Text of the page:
• Capacity lost to ramping (percent):  the same concept as the prior metric, simply expressed in percentage terms.  In this case, in 1Q19 we’re losing 30% of our bookings capacity due to ramping.

Impacts and Cautions
If you want to move to an RRE mindset, here are a few tips:

  • RREs are useful for analytics, like sales productivity.  When looking at actuals you can measure sales productivity not just by starting-period or average-period reps, but by RRE.  It will provide a much more meaningful metric.
  • You can use RREs to measure sales effectiveness.  At the start of each quarter recalculate your theoretical capacity based on your actual staffing.  Then divide your actuals by that start-of-quarter theoretical capacity and you will get a measure of how well you are performing, i.e., the utilization of the quarterly starting capacity in your sales force.  When you’re missing sales targets it is typically for one of two reasons:  you don’t have enough capacity or you’re not making use of the capacity you have.  This helps you determine which.
  • Beware that if you have multiple types of reps (e.g., corporate and field), you be tempted to blend them in the same way you do whole reps today –i.e., when asked “how many reps do you have?” most people say “15” and not “9 enterprise plus 6 corporate.”  You have the same problem with RREs.  While it’s OK to present a blended RRE figure, just remember that it’s blended and if you want to calculate capacity from it, you should calculate RREs by rep type and then get capacity by multiplying the RRE for each rep type by their respective steady-state productivity.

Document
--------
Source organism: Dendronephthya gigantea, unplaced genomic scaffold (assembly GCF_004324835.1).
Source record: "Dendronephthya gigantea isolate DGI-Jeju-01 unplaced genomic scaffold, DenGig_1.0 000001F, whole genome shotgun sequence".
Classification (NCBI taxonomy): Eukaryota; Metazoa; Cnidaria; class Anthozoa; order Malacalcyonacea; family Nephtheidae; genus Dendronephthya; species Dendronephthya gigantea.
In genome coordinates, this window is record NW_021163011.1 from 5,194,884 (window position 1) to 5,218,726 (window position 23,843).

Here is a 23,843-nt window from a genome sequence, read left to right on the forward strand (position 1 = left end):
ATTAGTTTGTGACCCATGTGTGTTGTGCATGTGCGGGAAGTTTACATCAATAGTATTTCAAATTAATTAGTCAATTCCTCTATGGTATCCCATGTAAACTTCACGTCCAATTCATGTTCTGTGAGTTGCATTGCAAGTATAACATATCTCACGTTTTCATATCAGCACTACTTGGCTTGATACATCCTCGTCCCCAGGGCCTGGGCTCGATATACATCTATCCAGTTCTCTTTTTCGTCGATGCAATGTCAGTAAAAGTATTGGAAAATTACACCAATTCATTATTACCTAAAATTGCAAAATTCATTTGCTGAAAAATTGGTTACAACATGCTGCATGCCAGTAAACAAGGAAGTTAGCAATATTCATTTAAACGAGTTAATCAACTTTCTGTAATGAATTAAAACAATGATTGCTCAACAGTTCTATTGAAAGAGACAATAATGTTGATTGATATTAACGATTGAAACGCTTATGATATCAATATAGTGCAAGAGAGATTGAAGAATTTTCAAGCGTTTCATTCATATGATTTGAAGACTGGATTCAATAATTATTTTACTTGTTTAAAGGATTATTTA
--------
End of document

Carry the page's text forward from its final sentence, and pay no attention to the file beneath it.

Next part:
I recommend moving to an RRE mindset for modeling and analyzing sales capacity.  If you want to play with the spreadsheet I made for this post, you can find it here.

Thanks to my friend Paul Albright for being the first person to introduce me to this idea.

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[1] This is actually a productivity model, based on actual sales productivity — how much people have historically sold (and ergo should require little/no cushion before sales signs up for it).  Most people I know work with a productivity model and then uplift the desired productivity by 15 to 25% to set quotas.

[2] Most companies have two or three types (e.g., corporate vs. field), so you typically need to build a waterfall for each type of rep.

[3] To build this model, you also need to know the aging of your existing salesreps — i.e., how many second-, third-, fourth-, and steady-state-quarter reps you have at the start of the year.

[4] The glaring omission from this model is sales turnover.  In order to keep it simple, it’s not factored in here. While some people try to factor in sales turnover by using reduced sales productivity figures, I greatly prefer to model realistic sales productivity and explicitly model sales turnover in creating a sales bookings capacity model.

[5] This is one reason it’s so expensive to build an enterprise software sales force.  For several quarters you often get 100% of the cost and 50% of the sales capacity.

[6] Which should be an weighted average productivity by type of rep weighted by number of reps of each type.